We did a similar challenge with N Square, a collaborative that are involved in the interest of nuclear security — we ran a challenge with them around nuclear issues. That games concept was actually made by a woman who worked within policy, had a great understanding of games, and wrote this fantastic games concept. She won the $10,000 prize and then we connected her project with a known gave developer who built a prototype around that games. We’re helping N Square now finding the funding to make that game a reality.

Do you ever find that it’s a challenge trying to communicate the work that you are doing with the general audience?

I think we’re in the same boat as all the other independent developers who are launching games. We do very much benefit from our partnerships with companies like American Express and organizations like the National Park Service, which can leverage these communication channels in order to build awareness around these games. But I also have noticed that some of the platforms, publishers, and hardware developers are developing social good strategies as well — which is really encouraging. You’ve got “VR for Good” by Oculus; you’ve got Google’s service initiatives. So it’s encouraging to see that these platforms are not only going to support social impact content, but also with its distribution.

Jane McGonigal gives a talk at the 2014 Games for Change festival.

You have the Games for Change festival coming up, June 23 and 24. Is there a part of the festival that you’re most excited about?

Oh, there’s so much I’m looking forward to. I’m very excited to have the opportunity to interview Sid Meier from the Civilization series. He’s been such a force and such an inspiration to gaming developers and players for decades — he will be our closing speaker on our first day and talk about the impact that Civilization has had. It wasn’t made as a social impact game, yet there’s so many aspects of that game which have contributed to society.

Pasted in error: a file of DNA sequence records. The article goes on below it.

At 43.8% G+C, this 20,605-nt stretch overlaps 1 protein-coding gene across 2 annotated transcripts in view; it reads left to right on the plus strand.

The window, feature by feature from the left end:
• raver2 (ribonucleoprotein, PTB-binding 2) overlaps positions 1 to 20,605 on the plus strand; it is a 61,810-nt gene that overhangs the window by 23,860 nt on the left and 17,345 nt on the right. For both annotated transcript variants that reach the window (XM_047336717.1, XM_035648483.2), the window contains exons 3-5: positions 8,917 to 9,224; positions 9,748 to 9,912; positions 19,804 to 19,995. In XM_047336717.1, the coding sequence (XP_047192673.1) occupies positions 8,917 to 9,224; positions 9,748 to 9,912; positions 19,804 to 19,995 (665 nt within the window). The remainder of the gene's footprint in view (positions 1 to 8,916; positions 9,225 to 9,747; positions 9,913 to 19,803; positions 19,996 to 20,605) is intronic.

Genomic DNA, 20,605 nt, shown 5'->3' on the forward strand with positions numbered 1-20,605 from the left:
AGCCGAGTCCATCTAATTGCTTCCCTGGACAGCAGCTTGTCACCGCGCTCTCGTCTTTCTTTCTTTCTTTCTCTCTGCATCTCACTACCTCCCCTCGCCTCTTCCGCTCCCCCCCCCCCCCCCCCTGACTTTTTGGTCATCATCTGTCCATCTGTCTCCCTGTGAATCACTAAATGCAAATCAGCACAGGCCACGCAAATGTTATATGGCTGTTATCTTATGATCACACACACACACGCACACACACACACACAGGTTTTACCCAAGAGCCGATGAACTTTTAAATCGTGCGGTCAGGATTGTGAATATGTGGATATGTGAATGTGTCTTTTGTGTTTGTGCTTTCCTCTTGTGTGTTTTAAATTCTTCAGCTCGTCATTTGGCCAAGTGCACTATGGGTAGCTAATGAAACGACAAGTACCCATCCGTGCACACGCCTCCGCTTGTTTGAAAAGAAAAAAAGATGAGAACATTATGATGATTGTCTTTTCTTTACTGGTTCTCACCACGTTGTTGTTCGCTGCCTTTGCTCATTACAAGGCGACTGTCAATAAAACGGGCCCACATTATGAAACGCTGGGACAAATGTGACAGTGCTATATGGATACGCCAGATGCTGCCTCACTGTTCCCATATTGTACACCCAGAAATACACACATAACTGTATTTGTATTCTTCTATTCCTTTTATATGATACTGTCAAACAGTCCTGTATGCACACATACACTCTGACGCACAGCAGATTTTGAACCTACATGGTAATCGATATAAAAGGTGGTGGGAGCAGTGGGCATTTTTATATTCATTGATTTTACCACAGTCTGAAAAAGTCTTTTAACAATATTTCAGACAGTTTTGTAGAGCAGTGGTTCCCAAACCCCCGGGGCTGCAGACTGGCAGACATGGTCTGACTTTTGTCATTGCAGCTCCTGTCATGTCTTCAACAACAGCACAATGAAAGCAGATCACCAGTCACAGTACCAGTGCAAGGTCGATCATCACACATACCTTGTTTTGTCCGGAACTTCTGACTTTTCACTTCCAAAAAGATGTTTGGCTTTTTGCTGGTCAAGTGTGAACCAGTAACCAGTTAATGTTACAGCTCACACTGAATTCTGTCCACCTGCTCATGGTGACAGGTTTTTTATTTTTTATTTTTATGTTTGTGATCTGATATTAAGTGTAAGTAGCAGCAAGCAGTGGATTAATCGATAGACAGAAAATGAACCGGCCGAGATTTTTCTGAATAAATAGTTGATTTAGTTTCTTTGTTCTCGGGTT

We also have really interesting speakers who are not even from the game space — that’s what so interesting about the Games for Change festivals. These are stakeholders and funders who are realizing how important games are to their audiences. We have the chairman from the National Endowment of Humanities coming and who will talk about ways to get Americans to engage in the humanities. We will have the president of the Girls Scouts of America who will talk about STEM and games they are developing to get girls to think about coding. Another exciting speaker is Graeme Devine, the Chief Game Wizard of Magic Leap.

Oh wow — what a title.

I know, right? The best title ever. Magic Leap has been so secretive for the past several years and they’ve just started to come out and tell their story. We’re very excited to have him on the stage and talk about the opportunities with virtual reality and education.

This year the festival is focusing on three specific tracks: civics and social impact, neurogaming and health, and games for learning. How did you whittle down the different social impact themes to get to these?

I think it was a natural progression to the kind of programming that we were curating in a single experience. We’ve always had civic and social issues as a focus for Games of Changes — I think that’s been the heart of what Games of Change has been. We had some focus on learning typically in each festival — two or three sessions would be about games in the classroom. But the health and neurogaming focus really kind of exploding this year because of the recent explosion in technology and research going into these games, particularly when it comes to neuroscience and cognitive development. There’s so much to say in that space and I think it’s just really cutting edge and cool.

This interview has been edited and condensed for clarity.